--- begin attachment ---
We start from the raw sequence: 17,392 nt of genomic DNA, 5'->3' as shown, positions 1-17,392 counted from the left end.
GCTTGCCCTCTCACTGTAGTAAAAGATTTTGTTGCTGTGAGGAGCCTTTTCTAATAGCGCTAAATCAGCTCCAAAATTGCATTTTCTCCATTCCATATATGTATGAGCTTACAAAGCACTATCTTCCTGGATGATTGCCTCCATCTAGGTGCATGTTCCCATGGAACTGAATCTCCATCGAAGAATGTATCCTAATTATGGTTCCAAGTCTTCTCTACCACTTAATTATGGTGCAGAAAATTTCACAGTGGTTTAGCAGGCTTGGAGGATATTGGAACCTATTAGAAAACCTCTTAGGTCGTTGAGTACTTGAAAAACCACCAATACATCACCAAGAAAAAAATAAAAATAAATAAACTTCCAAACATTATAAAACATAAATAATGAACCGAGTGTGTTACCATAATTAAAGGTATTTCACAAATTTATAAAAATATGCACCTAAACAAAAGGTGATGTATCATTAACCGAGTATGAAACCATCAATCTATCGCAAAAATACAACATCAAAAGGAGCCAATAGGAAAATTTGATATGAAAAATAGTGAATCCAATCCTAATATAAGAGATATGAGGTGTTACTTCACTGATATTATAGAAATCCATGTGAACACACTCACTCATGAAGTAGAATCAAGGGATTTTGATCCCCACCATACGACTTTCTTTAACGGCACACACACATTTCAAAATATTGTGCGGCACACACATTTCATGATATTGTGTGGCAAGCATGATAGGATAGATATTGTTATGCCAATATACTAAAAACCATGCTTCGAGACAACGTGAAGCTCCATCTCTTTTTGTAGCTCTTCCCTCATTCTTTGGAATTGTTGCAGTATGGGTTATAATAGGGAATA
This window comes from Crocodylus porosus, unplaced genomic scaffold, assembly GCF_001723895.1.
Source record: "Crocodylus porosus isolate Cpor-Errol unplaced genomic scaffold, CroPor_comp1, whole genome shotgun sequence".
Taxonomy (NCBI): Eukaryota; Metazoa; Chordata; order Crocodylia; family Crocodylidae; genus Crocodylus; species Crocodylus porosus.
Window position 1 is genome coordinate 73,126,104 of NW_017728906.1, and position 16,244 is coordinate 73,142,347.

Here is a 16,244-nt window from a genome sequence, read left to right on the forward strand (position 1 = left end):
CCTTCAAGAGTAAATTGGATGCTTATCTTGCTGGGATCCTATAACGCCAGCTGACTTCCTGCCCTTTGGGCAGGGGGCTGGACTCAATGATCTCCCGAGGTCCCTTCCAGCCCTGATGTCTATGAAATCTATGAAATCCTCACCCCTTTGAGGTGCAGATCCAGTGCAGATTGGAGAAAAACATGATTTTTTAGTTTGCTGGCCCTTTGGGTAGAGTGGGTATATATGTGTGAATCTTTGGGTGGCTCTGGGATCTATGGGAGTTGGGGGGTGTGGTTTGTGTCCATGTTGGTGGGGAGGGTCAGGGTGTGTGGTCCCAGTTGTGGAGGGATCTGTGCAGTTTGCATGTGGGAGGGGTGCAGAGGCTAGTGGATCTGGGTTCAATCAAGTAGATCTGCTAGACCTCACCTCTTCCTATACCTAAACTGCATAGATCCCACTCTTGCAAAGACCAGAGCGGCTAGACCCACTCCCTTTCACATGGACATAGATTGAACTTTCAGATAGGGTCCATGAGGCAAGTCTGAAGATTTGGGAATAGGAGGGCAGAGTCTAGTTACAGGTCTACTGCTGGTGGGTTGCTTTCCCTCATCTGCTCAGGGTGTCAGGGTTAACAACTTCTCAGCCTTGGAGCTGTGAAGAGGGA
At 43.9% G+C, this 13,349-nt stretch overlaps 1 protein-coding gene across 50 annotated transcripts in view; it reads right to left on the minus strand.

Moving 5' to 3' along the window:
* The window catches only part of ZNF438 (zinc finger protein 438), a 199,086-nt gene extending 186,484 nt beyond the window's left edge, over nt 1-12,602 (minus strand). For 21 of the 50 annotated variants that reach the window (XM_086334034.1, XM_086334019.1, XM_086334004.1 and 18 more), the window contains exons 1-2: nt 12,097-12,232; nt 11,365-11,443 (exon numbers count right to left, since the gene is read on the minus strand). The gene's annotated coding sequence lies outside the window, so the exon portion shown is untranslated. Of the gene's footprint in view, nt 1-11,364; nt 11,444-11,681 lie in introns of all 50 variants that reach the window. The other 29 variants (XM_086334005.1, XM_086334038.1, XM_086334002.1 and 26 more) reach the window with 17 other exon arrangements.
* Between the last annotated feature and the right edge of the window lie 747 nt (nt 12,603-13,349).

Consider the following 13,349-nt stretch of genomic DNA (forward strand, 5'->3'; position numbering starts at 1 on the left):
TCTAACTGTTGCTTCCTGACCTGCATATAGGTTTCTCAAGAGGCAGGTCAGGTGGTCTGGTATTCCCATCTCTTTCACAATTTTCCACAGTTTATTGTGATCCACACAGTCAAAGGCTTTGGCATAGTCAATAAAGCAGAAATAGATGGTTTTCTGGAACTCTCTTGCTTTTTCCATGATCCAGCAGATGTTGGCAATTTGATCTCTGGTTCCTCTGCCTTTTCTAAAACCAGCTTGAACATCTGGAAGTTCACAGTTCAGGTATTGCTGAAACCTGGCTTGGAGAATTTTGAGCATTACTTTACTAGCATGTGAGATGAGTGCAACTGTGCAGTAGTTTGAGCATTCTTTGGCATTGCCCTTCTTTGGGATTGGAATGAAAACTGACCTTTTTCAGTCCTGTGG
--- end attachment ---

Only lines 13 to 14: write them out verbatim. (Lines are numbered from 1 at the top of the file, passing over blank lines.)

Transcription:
Consider the following 13,349-nt stretch of genomic DNA (forward strand, 5'->3'; position numbering starts at 1 on the left):
TCTAACTGTTGCTTCCTGACCTGCATATAGGTTTCTCAAGAGGCAGGTCAGGTGGTCTGGTATTCCCATCTCTTTCACAATTTTCCACAGTTTATTGTGATCCACACAGTCAAAGGCTTTGGCATAGTCAATAAAGCAGAAATAGATGGTTTTCTGGAACTCTCTTGCTTTTTCCATGATCCAGCAGATGTTGGCAATTTGATCTCTGGTTCCTCTGCCTTTTCTAAAACCAGCTTGAACATCTGGAAGTTCACAGTTCAGGTATTGCTGAAACCTGGCTTGGAGAATTTTGAGCATTACTTTACTAGCATGTGAGATGAGTGCAACTGTGCAGTAGTTTGAGCATTCTTTGGCATTGCCCTTCTTTGGGATTGGAATGAAAACTGACCTTTTTCAGTCCTGTGG